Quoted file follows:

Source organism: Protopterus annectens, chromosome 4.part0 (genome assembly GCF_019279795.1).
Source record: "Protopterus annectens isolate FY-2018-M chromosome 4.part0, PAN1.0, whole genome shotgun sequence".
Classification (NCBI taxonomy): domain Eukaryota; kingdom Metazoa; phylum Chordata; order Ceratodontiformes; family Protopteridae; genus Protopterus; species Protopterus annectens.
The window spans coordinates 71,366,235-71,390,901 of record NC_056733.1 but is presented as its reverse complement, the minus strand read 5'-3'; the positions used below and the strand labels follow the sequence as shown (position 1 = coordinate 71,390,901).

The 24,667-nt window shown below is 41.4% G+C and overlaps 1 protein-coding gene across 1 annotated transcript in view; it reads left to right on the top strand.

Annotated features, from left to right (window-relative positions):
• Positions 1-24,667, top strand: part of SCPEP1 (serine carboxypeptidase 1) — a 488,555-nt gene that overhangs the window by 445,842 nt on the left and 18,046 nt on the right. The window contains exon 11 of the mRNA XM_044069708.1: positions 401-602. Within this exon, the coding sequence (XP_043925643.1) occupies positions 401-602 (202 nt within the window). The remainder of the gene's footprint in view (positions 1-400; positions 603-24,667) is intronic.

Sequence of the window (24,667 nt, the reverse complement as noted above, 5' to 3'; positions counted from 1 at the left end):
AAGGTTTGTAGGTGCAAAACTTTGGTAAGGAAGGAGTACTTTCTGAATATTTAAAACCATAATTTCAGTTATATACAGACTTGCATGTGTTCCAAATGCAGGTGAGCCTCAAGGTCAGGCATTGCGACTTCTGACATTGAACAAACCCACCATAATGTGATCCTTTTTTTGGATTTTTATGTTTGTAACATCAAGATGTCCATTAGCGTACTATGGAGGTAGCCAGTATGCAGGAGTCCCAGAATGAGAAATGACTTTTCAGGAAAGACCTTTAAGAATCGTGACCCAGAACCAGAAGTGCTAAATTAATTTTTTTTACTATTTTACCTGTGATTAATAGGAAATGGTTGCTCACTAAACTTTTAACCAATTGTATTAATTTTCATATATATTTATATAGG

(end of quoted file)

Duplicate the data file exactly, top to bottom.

Source organism: Protopterus annectens, chromosome 4.part0 (genome assembly GCF_019279795.1).
Source record: "Protopterus annectens isolate FY-2018-M chromosome 4.part0, PAN1.0, whole genome shotgun sequence".
Classification (NCBI taxonomy): domain Eukaryota; kingdom Metazoa; phylum Chordata; order Ceratodontiformes; family Protopteridae; genus Protopterus; species Protopterus annectens.
The window spans coordinates 71,366,235-71,390,901 of record NC_056733.1 but is presented as its reverse complement, the minus strand read 5'-3'; the positions used below and the strand labels follow the sequence as shown (position 1 = coordinate 71,390,901).

The 24,667-nt window shown below is 41.4% G+C and overlaps 1 protein-coding gene across 1 annotated transcript in view; it reads left to right on the top strand.

Annotated features, from left to right (window-relative positions):
• Positions 1-24,667, top strand: part of SCPEP1 (serine carboxypeptidase 1) — a 488,555-nt gene that overhangs the window by 445,842 nt on the left and 18,046 nt on the right. The window contains exon 11 of the mRNA XM_044069708.1: positions 401-602. Within this exon, the coding sequence (XP_043925643.1) occupies positions 401-602 (202 nt within the window). The remainder of the gene's footprint in view (positions 1-400; positions 603-24,667) is intronic.

Sequence of the window (24,667 nt, the reverse complement as noted above, 5' to 3'; positions counted from 1 at the left end):
AAGGTTTGTAGGTGCAAAACTTTGGTAAGGAAGGAGTACTTTCTGAATATTTAAAACCATAATTTCAGTTATATACAGACTTGCATGTGTTCCAAATGCAGGTGAGCCTCAAGGTCAGGCATTGCGACTTCTGACATTGAACAAACCCACCATAATGTGATCCTTTTTTTGGATTTTTATGTTTGTAACATCAAGATGTCCATTAGCGTACTATGGAGGTAGCCAGTATGCAGGAGTCCCAGAATGAGAAATGACTTTTCAGGAAAGACCTTTAAGAATCGTGACCCAGAACCAGAAGTGCTAAATTAATTTTTTTTACTATTTTACCTGTGATTAATAGGAAATGGTTGCTCACTAAACTTTTAACCAATTGTATTAATTTTCATATATATTTATATAGG